“This … showcases one of the problems I have with D&D. … the fact that the martial melee weapon category includes just about every type of weapon ever created … there are vastly different techniques in using a greatsword vs using a whip vs a warhammer vs a glaive vs a meteor hammer.”
These are the (redacted) words of a regular reader of Hipsters & Dragons on my previous post, and ones that had me question something I’d long ago accepted as part of the game. The idea that anyone proficient in martial weapons can pick up any weapon, from any culture, and swing it like they are Austin Powers in the 60s.
This jarred with me when I first got my hands on a 5th edition Player’s Handbook back in 2015, as it’s clearly nonsensical, and – now that it’s been brought back to my attention – it jars with me in 2022 too. At a stretch, I could perhaps imagine that the average fighter gets a well-rounded education in weaponry in some kind of military training school (although I am not sure that even Spartans got much further than training in bow, sword and spear). But how does a forest-roaming ranger learn how to use halberd, pike and flail while out in the woods? And when was the last time you heard of a barbarian, from either history or fiction, wielding a rapier or crossbow (while simultaneously mastering over 20 other specialist weapons)?
I think the reason I never revisited this little 5e disconnect is likely because it virtually never comes up in game. Rangers never use anything but their longbow and longswords anyway. The barbarian grabs their greataxe, and when the DM feels the time is right, a magical greataxe fortuitously appears in a tomb the PCs clear out.
There aren’t any rules in 5e for weapons breaking and few DMs consider (or enforce) realistic weapon loss in the case of players falling into a raging river or tumbling half way down a cliff: in practice, players very rarely have to loot a bandit’s corpse to grab a scimitar, or pick up a warhammer lying around an abandoned mine to fend off a cluster of grimlocks.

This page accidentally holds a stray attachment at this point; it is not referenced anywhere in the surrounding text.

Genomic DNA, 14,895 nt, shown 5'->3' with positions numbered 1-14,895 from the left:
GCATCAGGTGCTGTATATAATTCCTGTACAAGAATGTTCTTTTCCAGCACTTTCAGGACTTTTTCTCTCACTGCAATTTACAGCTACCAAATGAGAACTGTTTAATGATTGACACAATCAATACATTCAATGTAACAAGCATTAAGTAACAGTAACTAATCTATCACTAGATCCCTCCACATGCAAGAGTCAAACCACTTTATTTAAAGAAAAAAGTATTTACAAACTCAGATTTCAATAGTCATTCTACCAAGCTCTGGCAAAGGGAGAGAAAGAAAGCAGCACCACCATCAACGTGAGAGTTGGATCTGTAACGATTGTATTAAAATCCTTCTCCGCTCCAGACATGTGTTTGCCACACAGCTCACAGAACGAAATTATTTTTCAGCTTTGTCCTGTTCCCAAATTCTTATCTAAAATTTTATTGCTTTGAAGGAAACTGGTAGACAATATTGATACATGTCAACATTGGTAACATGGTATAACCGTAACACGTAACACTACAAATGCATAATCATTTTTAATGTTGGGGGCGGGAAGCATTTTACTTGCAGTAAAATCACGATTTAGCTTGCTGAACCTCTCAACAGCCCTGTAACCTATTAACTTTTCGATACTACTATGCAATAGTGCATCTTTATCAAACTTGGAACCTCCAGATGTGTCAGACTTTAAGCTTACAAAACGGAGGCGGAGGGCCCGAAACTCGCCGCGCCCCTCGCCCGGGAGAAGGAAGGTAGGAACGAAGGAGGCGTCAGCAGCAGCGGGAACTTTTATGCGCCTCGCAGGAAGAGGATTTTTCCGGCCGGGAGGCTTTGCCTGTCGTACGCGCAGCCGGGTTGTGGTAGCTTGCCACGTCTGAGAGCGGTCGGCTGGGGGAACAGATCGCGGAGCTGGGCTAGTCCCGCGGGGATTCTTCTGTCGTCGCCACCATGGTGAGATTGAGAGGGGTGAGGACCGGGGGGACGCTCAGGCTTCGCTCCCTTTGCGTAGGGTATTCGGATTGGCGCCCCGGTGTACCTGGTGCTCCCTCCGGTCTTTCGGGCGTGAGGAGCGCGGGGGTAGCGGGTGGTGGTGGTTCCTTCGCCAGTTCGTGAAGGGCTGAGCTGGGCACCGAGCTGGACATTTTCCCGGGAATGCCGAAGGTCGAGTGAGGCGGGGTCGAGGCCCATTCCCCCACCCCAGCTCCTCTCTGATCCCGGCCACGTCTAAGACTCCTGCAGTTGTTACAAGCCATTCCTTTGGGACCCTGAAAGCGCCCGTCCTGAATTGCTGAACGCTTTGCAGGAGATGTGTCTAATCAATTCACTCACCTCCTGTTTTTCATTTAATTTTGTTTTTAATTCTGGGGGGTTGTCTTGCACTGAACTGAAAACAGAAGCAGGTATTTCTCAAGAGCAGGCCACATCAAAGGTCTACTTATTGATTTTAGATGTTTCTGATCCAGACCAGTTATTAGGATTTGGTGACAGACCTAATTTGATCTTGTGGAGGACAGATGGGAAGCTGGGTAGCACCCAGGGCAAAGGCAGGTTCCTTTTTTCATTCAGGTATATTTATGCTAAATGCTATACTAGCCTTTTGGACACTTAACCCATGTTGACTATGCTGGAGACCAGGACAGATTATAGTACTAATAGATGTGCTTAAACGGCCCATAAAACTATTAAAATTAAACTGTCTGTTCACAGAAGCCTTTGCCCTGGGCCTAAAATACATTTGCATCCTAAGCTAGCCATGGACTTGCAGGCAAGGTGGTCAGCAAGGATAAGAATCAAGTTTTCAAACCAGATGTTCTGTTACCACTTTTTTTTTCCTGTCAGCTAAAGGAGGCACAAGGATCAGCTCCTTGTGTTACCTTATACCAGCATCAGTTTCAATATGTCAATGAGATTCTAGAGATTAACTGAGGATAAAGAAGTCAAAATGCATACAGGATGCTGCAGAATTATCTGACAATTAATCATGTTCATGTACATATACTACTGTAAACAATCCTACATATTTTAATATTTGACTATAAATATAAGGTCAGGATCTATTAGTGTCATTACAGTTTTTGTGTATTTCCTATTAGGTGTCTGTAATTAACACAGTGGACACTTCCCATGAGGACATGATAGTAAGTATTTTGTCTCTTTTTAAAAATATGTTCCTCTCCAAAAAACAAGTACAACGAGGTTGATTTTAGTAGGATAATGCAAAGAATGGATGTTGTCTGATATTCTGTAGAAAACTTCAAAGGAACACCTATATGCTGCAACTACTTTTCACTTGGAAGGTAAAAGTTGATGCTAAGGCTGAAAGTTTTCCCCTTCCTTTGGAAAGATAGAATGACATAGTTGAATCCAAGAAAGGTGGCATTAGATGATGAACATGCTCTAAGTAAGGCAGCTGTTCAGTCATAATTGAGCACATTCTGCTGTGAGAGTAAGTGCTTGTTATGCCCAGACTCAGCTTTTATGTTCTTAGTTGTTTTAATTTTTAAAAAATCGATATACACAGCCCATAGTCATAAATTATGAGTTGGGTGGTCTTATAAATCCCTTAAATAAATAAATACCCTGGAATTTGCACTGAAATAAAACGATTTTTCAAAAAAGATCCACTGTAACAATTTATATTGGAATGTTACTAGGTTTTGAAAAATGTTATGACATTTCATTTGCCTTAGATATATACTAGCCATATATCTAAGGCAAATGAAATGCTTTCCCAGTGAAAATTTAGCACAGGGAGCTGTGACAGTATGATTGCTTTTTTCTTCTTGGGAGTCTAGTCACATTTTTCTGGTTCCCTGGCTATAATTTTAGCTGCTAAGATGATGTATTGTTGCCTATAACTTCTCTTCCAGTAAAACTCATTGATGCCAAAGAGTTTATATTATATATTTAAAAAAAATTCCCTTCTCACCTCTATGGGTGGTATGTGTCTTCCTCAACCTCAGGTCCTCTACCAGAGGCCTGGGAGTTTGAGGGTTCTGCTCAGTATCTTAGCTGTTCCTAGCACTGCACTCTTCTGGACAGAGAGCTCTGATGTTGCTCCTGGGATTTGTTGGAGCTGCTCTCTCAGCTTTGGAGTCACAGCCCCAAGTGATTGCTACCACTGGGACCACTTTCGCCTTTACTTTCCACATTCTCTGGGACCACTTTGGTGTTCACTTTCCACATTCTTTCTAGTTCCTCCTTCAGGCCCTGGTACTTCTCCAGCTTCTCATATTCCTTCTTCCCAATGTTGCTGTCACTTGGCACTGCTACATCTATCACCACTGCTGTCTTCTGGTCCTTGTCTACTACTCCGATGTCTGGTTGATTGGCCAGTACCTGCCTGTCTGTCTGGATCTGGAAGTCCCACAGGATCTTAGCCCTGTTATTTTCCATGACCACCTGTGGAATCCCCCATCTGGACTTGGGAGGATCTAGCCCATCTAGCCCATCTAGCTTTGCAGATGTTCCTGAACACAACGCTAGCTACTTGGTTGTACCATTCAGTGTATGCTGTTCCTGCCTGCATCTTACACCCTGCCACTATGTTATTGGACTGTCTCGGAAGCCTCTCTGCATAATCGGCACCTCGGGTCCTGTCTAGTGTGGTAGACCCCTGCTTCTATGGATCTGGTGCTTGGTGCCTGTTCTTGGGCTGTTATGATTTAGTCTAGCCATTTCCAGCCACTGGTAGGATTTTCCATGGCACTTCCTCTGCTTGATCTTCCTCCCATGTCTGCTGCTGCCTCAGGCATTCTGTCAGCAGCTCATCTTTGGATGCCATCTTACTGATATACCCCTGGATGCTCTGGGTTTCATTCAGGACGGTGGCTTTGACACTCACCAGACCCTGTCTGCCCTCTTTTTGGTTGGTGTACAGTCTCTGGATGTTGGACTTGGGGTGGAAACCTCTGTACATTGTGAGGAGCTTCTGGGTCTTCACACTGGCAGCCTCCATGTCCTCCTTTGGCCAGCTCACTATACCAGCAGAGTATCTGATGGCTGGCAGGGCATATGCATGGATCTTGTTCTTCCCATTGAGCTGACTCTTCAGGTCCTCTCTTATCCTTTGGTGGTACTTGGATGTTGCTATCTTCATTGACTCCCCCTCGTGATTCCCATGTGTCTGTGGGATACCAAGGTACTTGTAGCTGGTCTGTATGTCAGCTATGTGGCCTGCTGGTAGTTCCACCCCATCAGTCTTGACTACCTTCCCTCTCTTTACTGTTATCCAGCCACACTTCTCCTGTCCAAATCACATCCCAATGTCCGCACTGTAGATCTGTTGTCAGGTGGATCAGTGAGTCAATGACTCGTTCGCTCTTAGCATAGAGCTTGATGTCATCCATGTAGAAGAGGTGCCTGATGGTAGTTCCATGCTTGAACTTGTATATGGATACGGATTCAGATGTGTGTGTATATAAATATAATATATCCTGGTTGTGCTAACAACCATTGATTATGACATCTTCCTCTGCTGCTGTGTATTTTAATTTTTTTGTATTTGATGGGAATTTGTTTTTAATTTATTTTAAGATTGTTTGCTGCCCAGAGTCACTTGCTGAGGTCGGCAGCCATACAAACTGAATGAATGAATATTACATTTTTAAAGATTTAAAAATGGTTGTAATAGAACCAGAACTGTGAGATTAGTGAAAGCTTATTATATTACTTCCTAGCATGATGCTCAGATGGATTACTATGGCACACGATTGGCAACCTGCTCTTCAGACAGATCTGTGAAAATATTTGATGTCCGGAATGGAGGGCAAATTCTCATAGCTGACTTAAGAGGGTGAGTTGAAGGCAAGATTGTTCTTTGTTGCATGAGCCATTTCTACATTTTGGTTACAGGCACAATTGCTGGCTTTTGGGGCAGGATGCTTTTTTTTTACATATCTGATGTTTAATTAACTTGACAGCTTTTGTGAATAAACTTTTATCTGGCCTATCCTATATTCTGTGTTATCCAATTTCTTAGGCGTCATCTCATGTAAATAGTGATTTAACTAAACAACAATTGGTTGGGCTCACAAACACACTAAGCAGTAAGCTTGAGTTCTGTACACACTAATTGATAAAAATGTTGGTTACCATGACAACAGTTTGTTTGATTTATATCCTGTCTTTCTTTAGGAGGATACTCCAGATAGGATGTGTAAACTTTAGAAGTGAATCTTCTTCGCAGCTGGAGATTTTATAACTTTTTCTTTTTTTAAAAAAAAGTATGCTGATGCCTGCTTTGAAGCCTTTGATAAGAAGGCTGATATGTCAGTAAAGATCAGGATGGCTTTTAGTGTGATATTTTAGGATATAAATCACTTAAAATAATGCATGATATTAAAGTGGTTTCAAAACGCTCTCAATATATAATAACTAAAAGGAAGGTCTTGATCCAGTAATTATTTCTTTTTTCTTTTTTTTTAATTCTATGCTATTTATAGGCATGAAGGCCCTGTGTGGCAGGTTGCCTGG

In other words, the fact that certain characters are unrealistically proficient in the scimitar or warhammer doesn’t come into play, because their favourite weapon is always strapped to their belt (- even at the most prestigious social occasions, which PCs like to attend in full plate armour, bearing polearms).
So what’s the problem? Well, PCs should lose their primary weapons on occasion! Or be forced to carry something more discrete than a glaive to fancy-dress gala. And, as the original poster pointed out, if a DM is using more realistic loot (i.e. random loot, instead of tailored-for-character-preferences loot), players shouldn’t necessarily be automatically proficient with the +3 warhammer in the dragon’s horde. They may have to get lucky to find a magic weapon perfect for them, or else train with a weapon they are unfamiliar with.
In short, I believe martial characters should have to choose a number of martial weapons with which they are proficient, and I would propose the following:
Fighters can choose a number of martial weapon proficiencies equal to 4 + their proficiency bonus at 1st level, gaining a new proficiency whenever their proficiency bonus increases.
At second level fighters gain a new ability, Jack of All Blades, which allows them to add half their proficiency bonus, rounded down, to any weapon attack roll that doesn’t already include their proficiency bonus.
Other Martial Classes
Barbarians, paladins and rangers can choose 4 martial weapon proficiencies at 1st level.
All Martial Classes
When a fighter, barbarian, paladin or ranger gains a new level, they may switch out an existing martial weapon proficiency for a new weapon, provided they have practiced with the new weapon for at least one month.